Second-graders from Great Lakes Elementary canoe through a large culvert and squeal. Echoes of their delight reverberate across the St. Louis River bay on Barker’s Island on a bright fall day.
In most classrooms, teachers would “shush” this kind of behavior. Not today. Not here.
These children are part of the Rivers2Lake Education Program, run by the Lake Superior National Estuarine Research Reserve. Education Coordinator Deanna Erickson said she encourages such behavior. “We’re working on making canoeing slow-paced and fun. We recognize that distance is not the objective for the kids. Staying upright is the objective, and liking it.”
Rivers2Lake is showing children from school districts in Bayfield, Ashland and the South Shore of Lake Superior how nature can be a classroom. The program is also building a community of educators who are dedicated to sharing the Great Lakes with their students – all with funding help from Wisconsin Sea Grant for two years.
Erickson began the program seven years ago, using long-term mentoring as professional development for teachers to help them gain confidence in using outdoors learning with their classes.
“We’re building a sense of place,” said Erickson. “We’re helping students and teachers feel a sense of engagement in their learning and feel excited about it. We’re helping them build STEM skills through hands-on experience that connects with the science community here on the estuary.”
The teachers of the canoeing second-graders began their participation in the program a few months earlier, during summer. Twelve teachers took part in a weeklong Rivers2Lake Summer Institute where they learned more about the St. Louis River and Estuary. They traveled to the upper reaches of the river, trapping water bugs in nets, learning how to test water quality and developing a relationship with the river. The teachers worked their way down to Lake Superior, comparing water quality results with their findings from other parts of the river.
After the institute, Reserve staff met with the teachers individually. Erickson explained the process. “We sit down and learn what they’re doing in their classrooms – what their needs with their kids are. Then we come up with ideas that relate to the Lake Superior Watershed. Then we go outside with the kids and do stuff.”
The children on Barker’s Island arrived at 10 a.m. They explored the Reserve’s Estuarium, which is a learning facility about the St. Louis River. They moved to the dock behind the Estuarium to test the river water for temperature and turbidity (cloudiness). Next, they honed their canoe skills (accompanied by an adult) by paddling in the bay along the island, culminating in a trip through the culvert and landing at the newly renovated Barker’s Island Beach.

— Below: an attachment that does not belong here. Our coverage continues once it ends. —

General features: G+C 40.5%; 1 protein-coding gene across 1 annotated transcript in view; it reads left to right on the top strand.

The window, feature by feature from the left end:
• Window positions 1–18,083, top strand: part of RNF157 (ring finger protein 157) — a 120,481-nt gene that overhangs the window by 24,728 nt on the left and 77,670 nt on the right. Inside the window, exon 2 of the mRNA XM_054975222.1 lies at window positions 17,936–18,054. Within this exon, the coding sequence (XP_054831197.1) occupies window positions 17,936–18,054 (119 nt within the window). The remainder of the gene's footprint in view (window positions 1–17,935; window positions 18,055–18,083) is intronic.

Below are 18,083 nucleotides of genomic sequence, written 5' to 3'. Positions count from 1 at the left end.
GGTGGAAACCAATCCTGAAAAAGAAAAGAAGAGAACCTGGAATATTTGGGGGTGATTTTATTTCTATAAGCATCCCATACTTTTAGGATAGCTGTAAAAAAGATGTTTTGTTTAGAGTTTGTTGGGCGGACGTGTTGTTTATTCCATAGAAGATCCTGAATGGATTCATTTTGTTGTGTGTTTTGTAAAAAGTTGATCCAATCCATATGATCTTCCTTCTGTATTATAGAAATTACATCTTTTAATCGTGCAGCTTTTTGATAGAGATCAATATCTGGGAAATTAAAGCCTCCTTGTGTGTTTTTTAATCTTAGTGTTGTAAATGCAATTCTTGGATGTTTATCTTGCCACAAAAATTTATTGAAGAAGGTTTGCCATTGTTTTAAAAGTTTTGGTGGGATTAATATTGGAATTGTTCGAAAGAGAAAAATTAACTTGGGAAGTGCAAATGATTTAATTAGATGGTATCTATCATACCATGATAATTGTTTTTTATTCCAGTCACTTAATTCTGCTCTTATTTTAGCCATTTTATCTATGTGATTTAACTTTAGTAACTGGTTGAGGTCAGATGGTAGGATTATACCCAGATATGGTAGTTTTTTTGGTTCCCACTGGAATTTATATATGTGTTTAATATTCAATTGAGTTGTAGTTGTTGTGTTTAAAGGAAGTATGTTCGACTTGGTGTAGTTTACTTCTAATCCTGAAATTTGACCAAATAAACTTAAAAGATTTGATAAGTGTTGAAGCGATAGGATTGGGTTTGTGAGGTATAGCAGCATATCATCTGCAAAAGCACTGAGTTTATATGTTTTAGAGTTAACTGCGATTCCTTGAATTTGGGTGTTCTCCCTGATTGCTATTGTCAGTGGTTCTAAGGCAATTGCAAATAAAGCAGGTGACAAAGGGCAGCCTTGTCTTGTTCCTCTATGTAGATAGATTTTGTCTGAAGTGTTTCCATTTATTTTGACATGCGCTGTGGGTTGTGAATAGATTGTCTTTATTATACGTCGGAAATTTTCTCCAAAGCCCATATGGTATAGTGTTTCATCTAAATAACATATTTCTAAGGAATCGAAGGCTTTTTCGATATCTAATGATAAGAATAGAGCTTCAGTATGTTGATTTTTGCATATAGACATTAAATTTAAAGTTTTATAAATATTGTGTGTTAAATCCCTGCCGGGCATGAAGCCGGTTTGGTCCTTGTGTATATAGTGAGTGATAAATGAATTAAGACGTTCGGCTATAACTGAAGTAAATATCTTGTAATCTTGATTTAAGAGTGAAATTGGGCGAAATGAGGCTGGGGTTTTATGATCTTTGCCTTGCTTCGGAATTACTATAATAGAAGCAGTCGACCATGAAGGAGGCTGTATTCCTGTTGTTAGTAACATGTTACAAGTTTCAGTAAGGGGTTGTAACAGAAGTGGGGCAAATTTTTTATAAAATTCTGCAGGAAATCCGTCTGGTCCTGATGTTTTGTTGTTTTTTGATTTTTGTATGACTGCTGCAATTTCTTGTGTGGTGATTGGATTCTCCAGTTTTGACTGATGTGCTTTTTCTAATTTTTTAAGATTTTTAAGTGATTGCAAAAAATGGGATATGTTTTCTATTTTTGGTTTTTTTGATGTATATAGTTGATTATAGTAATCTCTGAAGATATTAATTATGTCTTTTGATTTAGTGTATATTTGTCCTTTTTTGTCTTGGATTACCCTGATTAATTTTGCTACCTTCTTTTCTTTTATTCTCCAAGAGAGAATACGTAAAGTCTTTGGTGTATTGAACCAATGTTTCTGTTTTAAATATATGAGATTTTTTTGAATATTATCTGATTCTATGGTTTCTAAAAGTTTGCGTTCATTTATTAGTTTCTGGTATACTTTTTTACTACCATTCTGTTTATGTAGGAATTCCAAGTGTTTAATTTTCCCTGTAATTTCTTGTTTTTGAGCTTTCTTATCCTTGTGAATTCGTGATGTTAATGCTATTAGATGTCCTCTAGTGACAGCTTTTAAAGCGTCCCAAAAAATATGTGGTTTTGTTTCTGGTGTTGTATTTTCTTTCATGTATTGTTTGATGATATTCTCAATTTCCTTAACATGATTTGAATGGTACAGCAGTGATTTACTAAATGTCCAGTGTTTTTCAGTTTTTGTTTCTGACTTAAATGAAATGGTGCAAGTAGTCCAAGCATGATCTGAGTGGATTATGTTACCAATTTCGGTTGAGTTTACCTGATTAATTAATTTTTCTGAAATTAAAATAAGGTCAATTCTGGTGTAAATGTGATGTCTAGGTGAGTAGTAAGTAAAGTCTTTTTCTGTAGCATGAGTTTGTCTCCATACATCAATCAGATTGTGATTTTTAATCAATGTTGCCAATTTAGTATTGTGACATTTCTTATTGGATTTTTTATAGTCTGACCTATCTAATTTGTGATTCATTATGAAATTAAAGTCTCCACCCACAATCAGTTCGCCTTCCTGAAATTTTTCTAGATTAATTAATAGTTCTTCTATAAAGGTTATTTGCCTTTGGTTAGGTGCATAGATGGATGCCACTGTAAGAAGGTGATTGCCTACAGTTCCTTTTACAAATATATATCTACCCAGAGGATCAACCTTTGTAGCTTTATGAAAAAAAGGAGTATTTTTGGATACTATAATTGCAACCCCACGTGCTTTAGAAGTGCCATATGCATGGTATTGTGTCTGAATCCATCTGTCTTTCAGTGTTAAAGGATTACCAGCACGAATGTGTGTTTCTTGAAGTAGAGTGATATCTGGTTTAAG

After landing, Erickson congratulated them. “You all did a great job! I am super impressed. You were safe, you had fun, and stayed balanced, which is awesome.” She gathered the children together for a group cheer. “One, two, three, canoeing!”
The smiles on the children’s faces attest to the connections they are making to their environment. More formal evaluation of the Rivers2Lake Program supports that, as well. Erickson worked with a professor at the University of Minnesota Duluth to compare classrooms enrolled in Rivers2Lake with those not enrolled. “There was a significant difference in academic engagement between control classrooms and Rivers2Lake classrooms,” Erickson said. “The Rivers2Lake kids really wanted to be in school more, which translates into more academic engagement.”
Teachers are evaluated every year. Erickson said they show progress in their skills and confidence using outdoor- and place-based learning. One-on-one visits by Rivers2Lake staff twice per month throughout the school year help with that.
The Sea Grant funding covers costs for two staff members who help run the program. Other funding comes from the Reserve and a grant from the National Oceanic and Atmospheric Administration’s Bay Watershed Education Training Program, which is routed through the Great Lakes Restoration Initiative.
Once the field trip is over at 2 p.m., Erickson said the kids were “Really tired and kind of dragging. In my canoe, the little guy in the front, who definitely had a lot of energy, got really quiet. He sighed and said, ‘This is so relaxing.’ I just thought that was really sweet. That’s exactly what you want a kid’s first canoe experience to be.”